Moving day

Leaders begin to separate from pack at Jr. Golf Championship

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As the sun and clouds battled for command of the skies and the temperatures steadily climbed, a family feud intensified in the second round of the 40th Larry Pittman Memorial/Wilson County Junior Golf Championship over the wet par 36-36—72 Wedgewood Public Golf Course on Tuesday.

Twins Drew and Nate O’Neal shared the Boys Ages 13-14 lead after Monday’s first round at Wilson Country Club, but Drew, the bespectacled left-hander, separated himself from his sibling by six shots with a sparking 37-38—75 in Tuesday’s second round.

Drew enters Wednesday’s final round at Willow Springs Country Club at 88-75—163, trailed by Nate at 88-81—169. The 13-year-old twins are the sons of Beddingfield High athletic director and golf coach Jody O’Neal.

Still in the 13-14 hunt is Noah Joyner at 90-81—171. The long- and accurate-hitting Joyner, even with a 3-wood off the tee, has been playing golf for only 1 1/2 years and speaks of playing baseball with the O’Neal twins.

The twins anticipated a shootout and Drew, who ended his round with a birdie at No. 18, remarked: “We figured it would be pretty close all the way.”

Nate had heard about all he wanted to hear about the round. With a negative or positive shake of his head, Nate indicated the twins don’t pull for one another and, if he doesn’t win, he hopes Drew doesn’t win. Then he later amended that thought, saying he hoped Drew won if he didn’t. Nate birdied No. 3.

“It was good,” Drew described his round. “I wish I would have a lot more like it. My putting was a lot better and my driving was actually straight — and it resulted in a good score.”

An emphatic fist pump followed his birdie at No. 18.

“It was great; that putt was probably one of the longest I made all day. It felt good to see it go in,” Drew said.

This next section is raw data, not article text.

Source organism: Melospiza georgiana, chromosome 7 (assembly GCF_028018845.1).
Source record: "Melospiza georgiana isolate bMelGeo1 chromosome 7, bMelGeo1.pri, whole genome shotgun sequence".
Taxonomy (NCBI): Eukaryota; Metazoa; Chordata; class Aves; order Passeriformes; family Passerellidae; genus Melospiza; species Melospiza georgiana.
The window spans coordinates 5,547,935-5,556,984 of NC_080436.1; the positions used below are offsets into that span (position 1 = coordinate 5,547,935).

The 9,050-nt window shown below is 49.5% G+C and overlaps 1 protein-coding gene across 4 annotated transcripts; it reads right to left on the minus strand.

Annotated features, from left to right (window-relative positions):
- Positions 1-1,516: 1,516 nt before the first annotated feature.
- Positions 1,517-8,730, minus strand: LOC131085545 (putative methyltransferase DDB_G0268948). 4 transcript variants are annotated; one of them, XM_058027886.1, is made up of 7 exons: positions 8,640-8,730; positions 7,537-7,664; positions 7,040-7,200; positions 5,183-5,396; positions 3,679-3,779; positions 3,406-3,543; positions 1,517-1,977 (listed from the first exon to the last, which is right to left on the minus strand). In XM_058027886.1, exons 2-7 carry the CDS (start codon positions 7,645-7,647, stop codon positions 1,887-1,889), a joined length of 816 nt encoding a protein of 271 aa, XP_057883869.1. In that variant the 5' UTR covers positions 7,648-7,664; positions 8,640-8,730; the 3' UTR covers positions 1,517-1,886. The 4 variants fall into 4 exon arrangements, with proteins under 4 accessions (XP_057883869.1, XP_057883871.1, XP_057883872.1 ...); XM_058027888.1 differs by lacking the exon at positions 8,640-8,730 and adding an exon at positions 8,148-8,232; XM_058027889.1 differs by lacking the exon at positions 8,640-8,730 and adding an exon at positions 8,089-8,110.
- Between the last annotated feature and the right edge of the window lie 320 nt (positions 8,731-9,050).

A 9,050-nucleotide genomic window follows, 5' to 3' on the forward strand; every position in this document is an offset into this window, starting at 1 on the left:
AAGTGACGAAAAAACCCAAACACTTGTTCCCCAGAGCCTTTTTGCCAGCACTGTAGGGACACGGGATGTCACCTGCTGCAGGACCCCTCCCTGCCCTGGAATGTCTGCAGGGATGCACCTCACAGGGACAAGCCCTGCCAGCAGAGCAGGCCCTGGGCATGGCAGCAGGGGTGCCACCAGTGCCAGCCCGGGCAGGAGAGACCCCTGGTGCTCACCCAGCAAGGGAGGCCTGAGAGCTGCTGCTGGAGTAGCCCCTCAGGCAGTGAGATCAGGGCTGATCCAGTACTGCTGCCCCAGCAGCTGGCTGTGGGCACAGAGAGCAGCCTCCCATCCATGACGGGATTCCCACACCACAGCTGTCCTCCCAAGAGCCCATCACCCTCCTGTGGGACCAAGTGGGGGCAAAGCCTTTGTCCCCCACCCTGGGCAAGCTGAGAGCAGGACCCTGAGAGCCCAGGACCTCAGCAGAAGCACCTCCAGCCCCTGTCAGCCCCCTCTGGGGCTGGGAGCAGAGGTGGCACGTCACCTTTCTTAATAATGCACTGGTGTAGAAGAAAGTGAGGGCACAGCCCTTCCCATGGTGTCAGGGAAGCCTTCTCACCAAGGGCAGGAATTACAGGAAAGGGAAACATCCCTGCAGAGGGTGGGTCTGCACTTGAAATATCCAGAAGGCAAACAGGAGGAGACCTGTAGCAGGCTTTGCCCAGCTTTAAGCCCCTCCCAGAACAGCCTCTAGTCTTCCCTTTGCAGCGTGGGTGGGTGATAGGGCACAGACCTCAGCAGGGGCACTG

Of his six-stroke margin with 18 holes remaining, Drew responded: “ I don’t know; it could change. But it’s always good to know I have the lead.”

Of battling twins, Joyner assured: “It’s definitely harder beating them that beating somebody else. But I enjoy playing with them the most because they play fast. Everybody else is slow.”


In the other boys age groups, Jake Herring, a rising sophomore at Fike, took charge in pursuit of 17-18 supremacy and medalist or overall champion with a round of 74 that included three birdies; Ethan Boyette fired an even-par, nine-hole round of 36 to continue the class of 11-12; Ryan Richardson, a rising junior at Fike, lowered his score 10 shots to stretch is 15-16 lead to 13 shots; and the Allegood brothers, Samuel and Luke, opened comfortable leads in 9-10 and 8-Under, respectively.

With rounds of 77-74—151, the 15-year-old Herring extended his 17-18 margin to 19 shots against Adam Dermer, a rising senior at Hunt, who put together an 84-86—170.

“I feel OK,” Herring, the 3-A Big East Conference Player of the Year this spring, said. “I’m just playing like crap.”

Herring ended his round with a bogey at No. 18 — where a quadruple bogey cost him the overall championship last year.

“Yeah, I thought about it,” he acknowledged with a slight chuckle. “It was just a bad swing (that resulted in Tuesday’s bogey at No. 18).”

Dermer, four shots ahead of Johnathan Hendricks (87-87—174) for second place, continues to reap the benefits of a stronger focus on golf.

“I am just wanting to play collegiately somewhere,” he explained. “This was my home course and I should have done better. I brought it back some on the back nine; it was just really wet. And going from the greens at Wilson Country Club to here is a lot different.”

Dermer adds his final-round goal at Willow Springs is to “go under 80, hopefully.”


In 11-12, Boyette’s even-par round included a birdie at No. 11 and a bogey at No. 17. He improved his score three shots at, at 39-36—75, and owns a whopping 24-shot cushion against Cameron Ratliff (52-47—99). Brayden Joyner slipped from second to third at 48-47—105.

“My putter started working earlier,” Boyette, who idolizes PGA superstar Jordan Spieth, reasoned. “The only thing that hurt me was that one putt (on No. 17).”

Samuel Allegood added a five-hole round of 23 to his opening 22 for a 45 total and a six-shot lead against Joseph Butts, the first-round co-leader with Samuel Allegood at 22-29—51. Third is Colby Kennedy at 24-30—54.

Luke Allegood, in 8-Under, shaved four shots off his first-round score to set the pace at 30-26—56, followed by Bowman Smith at 29-35—64 and 4-year-old Thomas Layton at 33-33—66.